The building at 1723 Francis St. sits in the middle of Francisville, at the intersection of Francis and Perkiomen Streets, where Francis Street curiously and dangerously switches directions from one-way moving northeast to one-way moving southwest. Why this continues to be the case and how there are not numerous head-on collisions here, we may never know. But we digress. This building, which has some terrific bones, was once known as the Tilden Home For Aged Couples, with this use dating back to the end of the 19th century. More recently, the building was used as a rooming house, perhaps with a focus on the elderly- we confess we aren’t sure.
We are sure that about a dozen years ago, developers had a plan to convert the property into condos, getting approval from the ZBA for 11 units with 11 parking spots. Maybe the project was ahead of its time. Perhaps the 2008 crash axed any potential for the project. Potentially, the developers weren’t the right folks for the job. Whatever the reason, the project never came to fruition. Now, however, something is pretty much guaranteed to change here in the near future.
Loonstyn Properties, a developer that’s done a ton of construction in this immediate area, bought this property at the end of 2018, paying a cool $1M. Shortly before the world turned upside down, they went to the ZBA and got a variance to redevelop this property, with plans for 24 units and 18 parking spots. The project calls for a partial demolition of the existing building, which we have to think will entail the elimination of the less than gorgeous stucco section of the building that’s visible from Perkiomen Street. It’s possible, but seems highly unlikely, that they’ll do anything to the attractive brick facades at the corner. Perhaps a 4th floor addition might be introduced, but that wouldn’t necessarily detract from the existing building.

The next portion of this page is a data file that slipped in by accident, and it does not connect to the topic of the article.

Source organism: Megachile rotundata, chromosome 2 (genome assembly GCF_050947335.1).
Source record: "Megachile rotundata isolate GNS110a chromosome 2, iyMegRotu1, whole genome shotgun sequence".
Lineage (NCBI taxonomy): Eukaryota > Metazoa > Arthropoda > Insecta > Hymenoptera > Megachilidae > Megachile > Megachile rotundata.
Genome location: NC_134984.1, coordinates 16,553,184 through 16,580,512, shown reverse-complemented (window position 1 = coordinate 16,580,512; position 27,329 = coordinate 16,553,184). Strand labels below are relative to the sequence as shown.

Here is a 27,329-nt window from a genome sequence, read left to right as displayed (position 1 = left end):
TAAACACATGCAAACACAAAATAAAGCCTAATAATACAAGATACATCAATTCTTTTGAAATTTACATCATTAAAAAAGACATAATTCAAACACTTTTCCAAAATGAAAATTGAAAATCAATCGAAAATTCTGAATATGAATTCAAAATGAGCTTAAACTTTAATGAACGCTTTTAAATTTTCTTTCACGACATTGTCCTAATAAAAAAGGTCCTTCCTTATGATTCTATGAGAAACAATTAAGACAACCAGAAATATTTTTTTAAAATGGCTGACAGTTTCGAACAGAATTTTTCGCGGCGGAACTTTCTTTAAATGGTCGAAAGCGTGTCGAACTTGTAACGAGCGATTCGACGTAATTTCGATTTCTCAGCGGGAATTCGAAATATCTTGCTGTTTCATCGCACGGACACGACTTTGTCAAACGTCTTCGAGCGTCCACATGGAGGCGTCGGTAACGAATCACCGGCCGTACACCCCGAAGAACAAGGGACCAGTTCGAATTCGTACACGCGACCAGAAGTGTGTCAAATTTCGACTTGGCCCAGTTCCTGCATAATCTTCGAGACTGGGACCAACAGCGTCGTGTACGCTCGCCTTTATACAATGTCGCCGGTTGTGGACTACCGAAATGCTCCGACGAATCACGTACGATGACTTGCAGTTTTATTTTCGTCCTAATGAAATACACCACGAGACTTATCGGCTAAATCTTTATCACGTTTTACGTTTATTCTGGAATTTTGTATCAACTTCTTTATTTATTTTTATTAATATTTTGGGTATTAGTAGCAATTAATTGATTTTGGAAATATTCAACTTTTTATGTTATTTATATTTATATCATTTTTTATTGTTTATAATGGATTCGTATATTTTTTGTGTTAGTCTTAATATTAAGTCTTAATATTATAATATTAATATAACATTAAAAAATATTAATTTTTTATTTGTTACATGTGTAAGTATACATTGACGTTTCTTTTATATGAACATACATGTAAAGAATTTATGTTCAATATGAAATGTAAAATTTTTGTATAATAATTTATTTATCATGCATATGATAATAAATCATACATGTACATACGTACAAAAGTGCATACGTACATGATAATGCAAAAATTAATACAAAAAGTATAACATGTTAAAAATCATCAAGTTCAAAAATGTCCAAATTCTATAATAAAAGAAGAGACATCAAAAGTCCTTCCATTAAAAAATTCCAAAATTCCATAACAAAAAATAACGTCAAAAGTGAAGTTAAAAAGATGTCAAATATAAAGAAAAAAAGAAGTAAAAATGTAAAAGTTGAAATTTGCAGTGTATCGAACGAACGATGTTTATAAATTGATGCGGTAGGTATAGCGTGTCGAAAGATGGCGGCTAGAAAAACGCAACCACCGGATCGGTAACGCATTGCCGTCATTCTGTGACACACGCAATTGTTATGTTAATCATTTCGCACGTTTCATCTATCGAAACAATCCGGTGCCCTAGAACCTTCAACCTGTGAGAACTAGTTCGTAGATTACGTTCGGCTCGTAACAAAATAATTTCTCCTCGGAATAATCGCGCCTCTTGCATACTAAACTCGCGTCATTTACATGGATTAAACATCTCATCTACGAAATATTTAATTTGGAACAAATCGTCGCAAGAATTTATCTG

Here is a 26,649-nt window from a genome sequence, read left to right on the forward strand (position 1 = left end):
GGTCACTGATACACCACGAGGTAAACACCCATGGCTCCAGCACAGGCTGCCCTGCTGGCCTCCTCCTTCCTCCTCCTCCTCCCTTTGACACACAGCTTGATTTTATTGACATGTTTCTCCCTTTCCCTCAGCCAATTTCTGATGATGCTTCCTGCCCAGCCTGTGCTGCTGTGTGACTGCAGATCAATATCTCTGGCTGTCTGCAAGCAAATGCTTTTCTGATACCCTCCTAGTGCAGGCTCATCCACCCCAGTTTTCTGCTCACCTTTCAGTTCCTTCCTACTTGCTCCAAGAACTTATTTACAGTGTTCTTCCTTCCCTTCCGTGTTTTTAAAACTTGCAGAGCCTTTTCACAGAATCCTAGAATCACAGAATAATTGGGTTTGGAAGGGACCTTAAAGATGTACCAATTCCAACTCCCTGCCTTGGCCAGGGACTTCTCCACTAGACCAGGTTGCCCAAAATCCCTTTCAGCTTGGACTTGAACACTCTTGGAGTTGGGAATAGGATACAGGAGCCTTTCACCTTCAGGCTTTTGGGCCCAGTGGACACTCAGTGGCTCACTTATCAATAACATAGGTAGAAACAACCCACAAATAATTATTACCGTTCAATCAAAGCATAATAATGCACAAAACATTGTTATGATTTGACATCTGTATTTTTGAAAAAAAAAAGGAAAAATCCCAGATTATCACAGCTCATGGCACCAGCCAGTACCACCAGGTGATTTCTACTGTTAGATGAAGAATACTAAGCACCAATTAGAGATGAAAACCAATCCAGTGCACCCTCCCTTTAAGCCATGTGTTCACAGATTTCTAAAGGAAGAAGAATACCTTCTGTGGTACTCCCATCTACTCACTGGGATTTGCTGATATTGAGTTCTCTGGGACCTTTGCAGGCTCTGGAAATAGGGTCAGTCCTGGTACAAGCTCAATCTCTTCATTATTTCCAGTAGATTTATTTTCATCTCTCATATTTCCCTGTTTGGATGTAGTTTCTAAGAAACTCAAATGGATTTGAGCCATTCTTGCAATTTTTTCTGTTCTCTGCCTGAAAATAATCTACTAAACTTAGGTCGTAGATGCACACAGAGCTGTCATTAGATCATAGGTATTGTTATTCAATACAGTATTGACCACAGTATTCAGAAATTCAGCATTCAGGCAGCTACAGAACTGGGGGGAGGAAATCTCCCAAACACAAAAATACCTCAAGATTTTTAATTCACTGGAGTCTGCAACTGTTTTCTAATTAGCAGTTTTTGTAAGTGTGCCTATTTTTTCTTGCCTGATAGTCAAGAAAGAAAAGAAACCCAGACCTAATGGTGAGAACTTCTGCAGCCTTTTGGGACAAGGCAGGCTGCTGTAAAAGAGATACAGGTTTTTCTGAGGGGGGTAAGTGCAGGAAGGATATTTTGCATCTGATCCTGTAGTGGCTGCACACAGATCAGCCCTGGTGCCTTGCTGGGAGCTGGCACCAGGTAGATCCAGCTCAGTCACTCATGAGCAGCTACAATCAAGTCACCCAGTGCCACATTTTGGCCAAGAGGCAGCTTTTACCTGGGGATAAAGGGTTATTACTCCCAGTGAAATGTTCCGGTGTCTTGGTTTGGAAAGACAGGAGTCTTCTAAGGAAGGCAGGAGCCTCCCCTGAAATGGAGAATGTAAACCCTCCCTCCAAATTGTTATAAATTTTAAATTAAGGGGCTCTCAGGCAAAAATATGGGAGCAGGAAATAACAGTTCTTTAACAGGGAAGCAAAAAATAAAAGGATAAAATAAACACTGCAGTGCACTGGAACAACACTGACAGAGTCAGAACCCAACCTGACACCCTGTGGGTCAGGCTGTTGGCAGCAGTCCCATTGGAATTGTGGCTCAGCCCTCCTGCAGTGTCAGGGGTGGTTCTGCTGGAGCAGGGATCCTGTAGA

Certainly, this project will add to the momentum in the area and on this particular block. You may recall, roughly two years ago, we told you that developers were looking to build a couple dozen homes on narrow Erdman and Bowers streets, both of which are only accessibly from the 800 block of Perkiomen Street (drink if you’ve ever seen another sentence with this many obscure Philadelphia Street names in it). That project was moving along nicely before construction closed down across the city, but from what we’re hearing things should be picking up again in the coming weeks. So look for this project to resume work soon, and with the variance granted across the street, figure something should be happening there as well at some point in the coming months.